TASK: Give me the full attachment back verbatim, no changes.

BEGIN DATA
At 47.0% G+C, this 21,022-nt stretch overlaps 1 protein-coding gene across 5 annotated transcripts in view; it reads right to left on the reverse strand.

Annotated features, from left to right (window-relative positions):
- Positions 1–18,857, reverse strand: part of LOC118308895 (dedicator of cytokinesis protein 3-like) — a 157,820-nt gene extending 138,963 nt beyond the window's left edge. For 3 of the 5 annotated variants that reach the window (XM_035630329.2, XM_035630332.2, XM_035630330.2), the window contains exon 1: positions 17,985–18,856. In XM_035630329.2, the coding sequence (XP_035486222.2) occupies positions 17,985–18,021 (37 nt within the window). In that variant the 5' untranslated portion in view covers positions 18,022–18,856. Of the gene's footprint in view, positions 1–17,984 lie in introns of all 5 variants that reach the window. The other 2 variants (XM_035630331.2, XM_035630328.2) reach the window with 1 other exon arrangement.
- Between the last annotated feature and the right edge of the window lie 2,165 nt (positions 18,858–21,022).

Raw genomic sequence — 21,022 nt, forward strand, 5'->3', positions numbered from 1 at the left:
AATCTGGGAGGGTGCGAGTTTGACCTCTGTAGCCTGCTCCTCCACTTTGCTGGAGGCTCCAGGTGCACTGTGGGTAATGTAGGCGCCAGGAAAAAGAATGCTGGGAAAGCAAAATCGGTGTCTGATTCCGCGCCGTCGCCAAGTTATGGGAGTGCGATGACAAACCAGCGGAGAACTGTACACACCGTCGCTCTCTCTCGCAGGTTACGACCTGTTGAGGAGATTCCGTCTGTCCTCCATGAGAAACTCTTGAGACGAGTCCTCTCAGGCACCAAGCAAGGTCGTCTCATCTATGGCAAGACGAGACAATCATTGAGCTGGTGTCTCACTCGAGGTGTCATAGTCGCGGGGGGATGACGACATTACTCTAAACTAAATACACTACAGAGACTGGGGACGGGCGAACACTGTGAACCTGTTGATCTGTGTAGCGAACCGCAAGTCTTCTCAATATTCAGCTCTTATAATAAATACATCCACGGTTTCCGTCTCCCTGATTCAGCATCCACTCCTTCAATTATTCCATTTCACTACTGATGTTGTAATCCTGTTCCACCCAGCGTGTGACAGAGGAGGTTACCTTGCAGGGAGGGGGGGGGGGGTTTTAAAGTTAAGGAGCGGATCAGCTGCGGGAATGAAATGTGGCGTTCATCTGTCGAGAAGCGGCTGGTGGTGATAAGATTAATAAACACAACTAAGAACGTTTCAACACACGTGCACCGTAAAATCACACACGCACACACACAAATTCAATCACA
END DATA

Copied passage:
At 47.0% G+C, this 21,022-nt stretch overlaps 1 protein-coding gene across 5 annotated transcripts in view; it reads right to left on the reverse strand.

Annotated features, from left to right (window-relative positions):
- Positions 1–18,857, reverse strand: part of LOC118308895 (dedicator of cytokinesis protein 3-like) — a 157,820-nt gene extending 138,963 nt beyond the window's left edge. For 3 of the 5 annotated variants that reach the window (XM_035630329.2, XM_035630332.2, XM_035630330.2), the window contains exon 1: positions 17,985–18,856. In XM_035630329.2, the coding sequence (XP_035486222.2) occupies positions 17,985–18,021 (37 nt within the window). In that variant the 5' untranslated portion in view covers positions 18,022–18,856. Of the gene's footprint in view, positions 1–17,984 lie in introns of all 5 variants that reach the window. The other 2 variants (XM_035630331.2, XM_035630328.2) reach the window with 1 other exon arrangement.
- Between the last annotated feature and the right edge of the window lie 2,165 nt (positions 18,858–21,022).

Raw genomic sequence — 21,022 nt, forward strand, 5'->3', positions numbered from 1 at the left:
AATCTGGGAGGGTGCGAGTTTGACCTCTGTAGCCTGCTCCTCCACTTTGCTGGAGGCTCCAGGTGCACTGTGGGTAATGTAGGCGCCAGGAAAAAGAATGCTGGGAAAGCAAAATCGGTGTCTGATTCCGCGCCGTCGCCAAGTTATGGGAGTGCGATGACAAACCAGCGGAGAACTGTACACACCGTCGCTCTCTCTCGCAGGTTACGACCTGTTGAGGAGATTCCGTCTGTCCTCCATGAGAAACTCTTGAGACGAGTCCTCTCAGGCACCAAGCAAGGTCGTCTCATCTATGGCAAGACGAGACAATCATTGAGCTGGTGTCTCACTCGAGGTGTCATAGTCGCGGGGGGATGACGACATTACTCTAAACTAAATACACTACAGAGACTGGGGACGGGCGAACACTGTGAACCTGTTGATCTGTGTAGCGAACCGCAAGTCTTCTCAATATTCAGCTCTTATAATAAATACATCCACGGTTTCCGTCTCCCTGATTCAGCATCCACTCCTTCAATTATTCCATTTCACTACTGATGTTGTAATCCTGTTCCACCCAGCGTGTGACAGAGGAGGTTACCTTGCAGGGAGGGGGGGGGGGGTTTTAAAGTTAAGGAGCGGATCAGCTGCGGGAATGAAATGTGGCGTTCATCTGTCGAGAAGCGGCTGGTGGTGATAAGATTAATAAACACAACTAAGAACGTTTCAACACACGTGCACCGTAAAATCACACACGCACACACACAAATTCAATCACA